The day Bangalore almost drowned

Aravind Gowda
Aravind GowdaSep 30, 2014 | 14:49

The day Bangalore almost drowned

A record rainfall of 130mm on September 25 was sufficient to expose the inability of the Greater Bangalore City Corporation (GBCC), in which the BJP is in power, to handle the crisis.

Had it rained for a few more hours, a Srinagar-like situation would have resulted in Bangalore. All poorly constructed roads, underpasses, localities in low-lying areas and roads without drains, were flooded with water.

Sewage from underground drainage overflowed leading to health concerns. Vehicles, including buses, were submerged in water with scores of people miraculously saving their lives in the unexpected heavy downpour. It is an irony that Bangalore, which offers IT solutions to the rest of the world, cannot manage the damage resulting out of heavy rains.

The GBCC, which is often termed as the most corrupt organisation in Karnataka, is immune to any kind of reforms, be it administrative or development-related. In every work the GBCC undertakes, there is neither benchmarking of standards nor following of the set norms.

For instance, it deliberately undertakes de-silting of storm water drains only a few days before the onset of monsoon. A job that needs to be completed during summer gets delayed because of what the GBCC terms lack of funds.

Arterial roads are tarred every year and shoulder drains, which are supposed to lead water to the drains during rains, are covered, leading to flooding and traffic jams during peak hours.

Last year, when an upright traffic cop pointed out the GBCC's lapse, which led to traffic chaos on Old Airport Road (because of water logging due to incessant rains), she was reprimanded by her higher-ups for poking her agency.

The lady cop was right in every manner - the absence of shoulder drains in one of the busiest roads in Bangalore created a traffic gridlock for more than four hours, which spilled over to the rest of the city.

The GBCC is one of the largest civic agencies in the country and its lack of long-term vision for the city has made the people suffer. Ten years ago when the SM Krishna-led Congress government was in power, it was clearly mandated that the GBCC's focus was to ensure the upkeep of the city while the Bangalore Development Authority would be infrastructure projects. Krishna even constituted the Bangalore Agenda Task Force, comprising experts from various fields, to guide the systematic growth of Bangalore. That system was in practice till Krishna was in power.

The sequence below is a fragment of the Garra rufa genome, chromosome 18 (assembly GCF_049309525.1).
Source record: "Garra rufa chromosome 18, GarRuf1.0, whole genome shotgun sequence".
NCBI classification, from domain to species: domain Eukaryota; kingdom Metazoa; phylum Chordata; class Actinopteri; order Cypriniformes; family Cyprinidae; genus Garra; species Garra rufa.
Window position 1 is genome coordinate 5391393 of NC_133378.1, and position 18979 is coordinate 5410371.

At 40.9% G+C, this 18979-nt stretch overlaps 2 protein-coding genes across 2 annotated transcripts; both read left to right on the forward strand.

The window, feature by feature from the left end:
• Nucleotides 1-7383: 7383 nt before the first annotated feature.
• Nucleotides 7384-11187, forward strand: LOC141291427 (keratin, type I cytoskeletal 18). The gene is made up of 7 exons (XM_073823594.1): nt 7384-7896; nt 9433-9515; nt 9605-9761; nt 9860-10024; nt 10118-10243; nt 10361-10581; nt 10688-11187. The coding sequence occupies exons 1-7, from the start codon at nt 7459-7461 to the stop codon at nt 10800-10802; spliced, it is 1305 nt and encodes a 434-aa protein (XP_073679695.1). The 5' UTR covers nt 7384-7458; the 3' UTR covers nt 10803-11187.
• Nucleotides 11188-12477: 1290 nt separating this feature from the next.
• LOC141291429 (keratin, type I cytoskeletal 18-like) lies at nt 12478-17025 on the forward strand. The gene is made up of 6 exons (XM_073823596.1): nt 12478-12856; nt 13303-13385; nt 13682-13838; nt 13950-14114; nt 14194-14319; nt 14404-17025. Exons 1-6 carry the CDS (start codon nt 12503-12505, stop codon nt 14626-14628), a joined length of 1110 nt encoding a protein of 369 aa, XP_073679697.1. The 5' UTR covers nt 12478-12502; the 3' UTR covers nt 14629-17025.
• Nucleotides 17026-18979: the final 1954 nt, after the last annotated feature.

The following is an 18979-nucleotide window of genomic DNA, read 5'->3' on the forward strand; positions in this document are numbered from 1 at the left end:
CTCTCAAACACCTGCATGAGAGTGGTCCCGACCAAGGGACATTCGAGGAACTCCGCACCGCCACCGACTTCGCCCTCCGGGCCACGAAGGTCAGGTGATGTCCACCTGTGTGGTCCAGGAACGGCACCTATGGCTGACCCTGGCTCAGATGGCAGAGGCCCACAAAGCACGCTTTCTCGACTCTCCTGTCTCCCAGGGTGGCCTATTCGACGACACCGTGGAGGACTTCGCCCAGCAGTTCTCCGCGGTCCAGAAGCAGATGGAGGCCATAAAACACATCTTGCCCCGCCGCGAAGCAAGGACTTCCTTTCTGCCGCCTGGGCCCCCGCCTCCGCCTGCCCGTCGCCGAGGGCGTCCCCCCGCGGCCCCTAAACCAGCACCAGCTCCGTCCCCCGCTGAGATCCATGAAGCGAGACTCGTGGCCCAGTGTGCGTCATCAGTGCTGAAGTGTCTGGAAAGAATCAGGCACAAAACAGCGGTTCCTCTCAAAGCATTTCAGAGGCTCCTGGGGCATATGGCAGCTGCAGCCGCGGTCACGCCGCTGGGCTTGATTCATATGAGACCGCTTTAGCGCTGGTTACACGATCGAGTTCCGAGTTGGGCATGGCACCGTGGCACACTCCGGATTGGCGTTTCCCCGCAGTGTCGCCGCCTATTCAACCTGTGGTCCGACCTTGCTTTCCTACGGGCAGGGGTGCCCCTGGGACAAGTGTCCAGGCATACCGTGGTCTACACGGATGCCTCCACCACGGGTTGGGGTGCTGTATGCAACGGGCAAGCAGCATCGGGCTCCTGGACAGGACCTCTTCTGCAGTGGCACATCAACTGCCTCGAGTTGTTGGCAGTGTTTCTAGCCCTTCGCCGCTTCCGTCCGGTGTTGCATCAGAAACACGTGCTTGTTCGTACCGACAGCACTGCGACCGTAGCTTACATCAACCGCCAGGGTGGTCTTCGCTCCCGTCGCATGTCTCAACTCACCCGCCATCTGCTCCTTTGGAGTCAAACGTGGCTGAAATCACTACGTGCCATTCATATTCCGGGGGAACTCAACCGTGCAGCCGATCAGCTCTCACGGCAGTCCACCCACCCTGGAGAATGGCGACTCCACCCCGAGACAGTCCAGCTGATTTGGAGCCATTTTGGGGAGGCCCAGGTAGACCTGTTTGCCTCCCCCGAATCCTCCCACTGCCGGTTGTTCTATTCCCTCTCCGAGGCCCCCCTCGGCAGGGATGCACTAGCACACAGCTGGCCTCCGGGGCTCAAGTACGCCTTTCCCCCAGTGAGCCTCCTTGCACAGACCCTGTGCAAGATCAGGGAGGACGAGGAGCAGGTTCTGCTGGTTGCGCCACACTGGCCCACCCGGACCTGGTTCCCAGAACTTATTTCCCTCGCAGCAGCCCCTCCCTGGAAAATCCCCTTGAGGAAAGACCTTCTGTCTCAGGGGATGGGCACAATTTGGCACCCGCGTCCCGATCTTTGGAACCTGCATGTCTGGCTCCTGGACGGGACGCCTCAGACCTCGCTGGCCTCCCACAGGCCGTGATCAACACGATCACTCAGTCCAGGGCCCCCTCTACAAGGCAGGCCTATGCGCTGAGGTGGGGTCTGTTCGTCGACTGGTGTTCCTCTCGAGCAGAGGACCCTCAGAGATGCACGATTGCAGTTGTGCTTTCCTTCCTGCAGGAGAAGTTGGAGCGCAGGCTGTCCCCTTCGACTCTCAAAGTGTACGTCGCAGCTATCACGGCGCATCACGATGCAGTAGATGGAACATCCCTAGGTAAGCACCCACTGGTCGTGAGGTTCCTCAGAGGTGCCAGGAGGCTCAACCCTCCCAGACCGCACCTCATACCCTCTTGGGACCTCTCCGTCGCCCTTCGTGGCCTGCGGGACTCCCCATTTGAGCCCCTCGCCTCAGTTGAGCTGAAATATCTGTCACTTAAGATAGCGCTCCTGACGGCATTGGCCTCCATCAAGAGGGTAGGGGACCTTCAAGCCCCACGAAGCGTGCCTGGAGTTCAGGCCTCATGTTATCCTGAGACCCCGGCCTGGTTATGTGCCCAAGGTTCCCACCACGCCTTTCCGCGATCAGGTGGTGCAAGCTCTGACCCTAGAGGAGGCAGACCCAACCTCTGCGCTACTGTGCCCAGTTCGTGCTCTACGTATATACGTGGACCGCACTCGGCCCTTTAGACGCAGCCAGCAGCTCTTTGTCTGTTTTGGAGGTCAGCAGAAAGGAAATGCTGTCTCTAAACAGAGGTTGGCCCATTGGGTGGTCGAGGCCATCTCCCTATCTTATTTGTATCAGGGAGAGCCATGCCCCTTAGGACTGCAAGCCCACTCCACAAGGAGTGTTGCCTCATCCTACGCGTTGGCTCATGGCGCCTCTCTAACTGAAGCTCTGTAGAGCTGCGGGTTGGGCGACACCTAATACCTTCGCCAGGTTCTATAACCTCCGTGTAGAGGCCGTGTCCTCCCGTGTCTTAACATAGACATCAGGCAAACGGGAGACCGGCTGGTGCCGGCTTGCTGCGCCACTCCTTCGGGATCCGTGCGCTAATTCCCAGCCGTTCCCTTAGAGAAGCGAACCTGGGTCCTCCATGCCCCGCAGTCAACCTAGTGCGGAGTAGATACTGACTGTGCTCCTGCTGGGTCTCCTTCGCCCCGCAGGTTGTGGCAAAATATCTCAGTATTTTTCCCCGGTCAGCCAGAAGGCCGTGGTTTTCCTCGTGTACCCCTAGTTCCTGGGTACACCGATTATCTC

As soon as Congress lost power in the state, the GBCC did not waste time in keeping away the experts from city planning. Contesting for the GBCC councillor post is considered more prestigious than of an MLA in Bangalore.

MLAs, who have lost Assembly elections, have stuck to their councillor chairs, indicating the power they wield in the city. Every councillor is allocated funds for their constituency (ward), but it often goes unaccounted for because of lack of transparency.

The sense of ownership for the city is often dumped on the Mayor, who enjoys a tenure of just 12 months. The BJP is counting its days in power in the GBCC because its term is coming to an end.

The Congress, which is in power in the state, too seems to be in no mood to financially strengthen the GBCC. The Congress is keen on grabbing power at the GBCC a few months down the line and may be citizens can hope for better infrastructure next year.

Last updated: September 30, 2014 | 14:49
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